iPhone app development: UIProgressView won't update within a for loop

Hi everyone,

I have a UIProgressView that I want to update within a for loop, see the code. However, the progress view won't update itself while in the for loop, it just jumps from 0 to 1! Is this a matter of the progress view not being fast enough? What is the deal here, and how can I make this progress view work?

Thanks in advance for your help!
DownloadProgressView.progress = 0;
 
for (iDownloadIteration = 0; iDownloadIteration < iIterations; iDownloadIteration++)
{
	DownloadProgressView.progress = (float)iDownloadIteration / (float)iIterations;
        //other stuff here..
}
 
DownloadProgressView.progress = 1.0;

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ehensensAsked:
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AGoodKeenManCommented:
I'm not 100% certain on this, but I think the UI can only be updated on the main thread, so if the main thread is busy doing aLongTask: then the UI is not updated until the aLongTask: returns, so you may need to perform the download in a background thread with performSelectorInBackground:@selector() and then update your UIProgressView with performSelectorOnMainThread:@selector(). Also you could use the UINotificationCentre
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ehensensAuthor Commented:
Hi AGoodKeenMan,

Thank you for your comment. Do you think you might elaborate just a bit on exactly how to use performSelectorInBackground:@selector() and performSelectorOnMainThread:@selector() ? I'm not quite sure how to use those. Thanks for your help!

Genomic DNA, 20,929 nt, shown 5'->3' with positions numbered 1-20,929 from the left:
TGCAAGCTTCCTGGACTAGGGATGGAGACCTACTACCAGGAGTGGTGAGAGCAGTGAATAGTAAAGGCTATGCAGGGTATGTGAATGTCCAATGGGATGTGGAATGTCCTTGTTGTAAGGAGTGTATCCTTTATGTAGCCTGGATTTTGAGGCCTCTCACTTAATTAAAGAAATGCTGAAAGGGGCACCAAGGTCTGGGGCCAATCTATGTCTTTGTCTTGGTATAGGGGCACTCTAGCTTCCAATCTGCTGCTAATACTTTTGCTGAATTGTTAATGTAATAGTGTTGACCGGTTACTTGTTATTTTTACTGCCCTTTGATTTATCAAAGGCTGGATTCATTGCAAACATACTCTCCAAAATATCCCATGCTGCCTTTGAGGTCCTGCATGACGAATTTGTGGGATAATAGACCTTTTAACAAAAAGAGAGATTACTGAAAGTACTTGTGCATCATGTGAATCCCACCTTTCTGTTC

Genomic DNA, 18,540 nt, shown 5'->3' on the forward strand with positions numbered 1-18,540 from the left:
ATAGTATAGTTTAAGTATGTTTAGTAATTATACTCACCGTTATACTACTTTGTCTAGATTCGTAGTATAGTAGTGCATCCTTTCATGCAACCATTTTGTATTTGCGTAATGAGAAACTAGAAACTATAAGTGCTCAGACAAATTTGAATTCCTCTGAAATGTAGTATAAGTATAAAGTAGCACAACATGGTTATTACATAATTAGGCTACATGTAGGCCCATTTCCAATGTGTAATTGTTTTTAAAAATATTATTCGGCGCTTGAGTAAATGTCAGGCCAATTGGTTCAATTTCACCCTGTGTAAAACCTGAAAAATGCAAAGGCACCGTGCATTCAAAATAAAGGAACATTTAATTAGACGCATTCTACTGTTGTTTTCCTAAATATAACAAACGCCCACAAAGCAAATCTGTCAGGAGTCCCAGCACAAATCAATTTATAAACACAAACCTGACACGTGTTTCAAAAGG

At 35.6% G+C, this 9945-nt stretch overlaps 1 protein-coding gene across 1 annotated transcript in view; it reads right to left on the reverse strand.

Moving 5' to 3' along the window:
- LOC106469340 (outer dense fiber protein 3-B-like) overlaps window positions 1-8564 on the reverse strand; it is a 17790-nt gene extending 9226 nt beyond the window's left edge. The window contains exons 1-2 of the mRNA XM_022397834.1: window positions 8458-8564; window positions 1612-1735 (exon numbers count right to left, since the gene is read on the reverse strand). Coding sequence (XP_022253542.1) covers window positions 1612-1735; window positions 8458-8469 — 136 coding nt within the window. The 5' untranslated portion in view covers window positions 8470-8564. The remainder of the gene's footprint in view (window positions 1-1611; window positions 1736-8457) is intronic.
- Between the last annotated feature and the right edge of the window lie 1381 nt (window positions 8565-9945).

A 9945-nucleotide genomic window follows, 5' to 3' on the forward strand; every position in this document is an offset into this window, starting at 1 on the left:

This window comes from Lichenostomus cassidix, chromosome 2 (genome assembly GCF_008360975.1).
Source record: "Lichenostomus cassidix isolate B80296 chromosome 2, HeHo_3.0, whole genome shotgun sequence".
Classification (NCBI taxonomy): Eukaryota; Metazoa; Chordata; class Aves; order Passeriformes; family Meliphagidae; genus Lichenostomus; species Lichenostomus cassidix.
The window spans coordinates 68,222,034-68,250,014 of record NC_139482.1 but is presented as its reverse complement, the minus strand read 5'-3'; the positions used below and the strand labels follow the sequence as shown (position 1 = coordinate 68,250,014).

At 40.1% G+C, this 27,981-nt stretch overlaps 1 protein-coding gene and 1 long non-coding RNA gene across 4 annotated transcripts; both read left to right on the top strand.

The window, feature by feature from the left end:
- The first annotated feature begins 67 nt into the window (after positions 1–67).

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AGoodKeenManCommented:
Ok, this is a bit rough, but assuming an IBAction starts theLongTask, the following code should work as a test.
Also I meant NSNotificationCenter in the above comment, It would be a nice solution aswell. You can read more here:
http://developer.apple.com/DOCUMENTATION/Cocoa/Conceptual/Notifications/Introduction/introNotifications.html
http://developer.apple.com/DOCUMENTATION/Cocoa/Reference/Foundation/Classes/NSNotificationCenter_Class/Reference/Reference.html
//----------------------------------------------------------------
- (IBAction)startTheLongTask
{
	[progressBar setProgress:0.0];
	[self performSelectorInBackground:@selector(aLongTask) withObject:nil];
}
//----------------------------------------------------------------
- (void)aLongTask
{
        // download code goes here...
 
	// you need an autoRelease pool for the background thread
	NSAutoreleasePool* pool = [[NSAutoreleasePool alloc] init];
 
        // simulate a long download task
	NSInteger i;
	for ( i = 0 ; i < 100 ; i++ )
	{
		[NSThread sleepForTimeInterval:0.1]; //pause the background thread
		//Update the progressBar
		[self performSelectorOnMainThread:@selector(updateProgressBar) withObject:nil waitUntilDone:NO];
	}
	
	[pool release];
}
//----------------------------------------------------------------
- (void)updateProgressBar
{
	float p = [progressBar progress];
	[progressBar setProgress:p + 0.01];
}

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ehensensAuthor Commented:
Ooh, thank you for the code. I just popped into work (I don't check this account at home) so give me a little while to try out what you have (I'm not ignoring your comments).
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ehensensAuthor Commented:
Hey,

Thanks again for the code. I tried it out and I'm not getting any changes in the result. I had a couple questions:

1) How come you're never using the variable "pool"? Does that variable have any purpose?
2) How come you're setting waitUntilDone to NO, isn't the whole point to make it wait until the update is done and only then continue? However, I tried it with it set to YES and it didn't make any difference at all.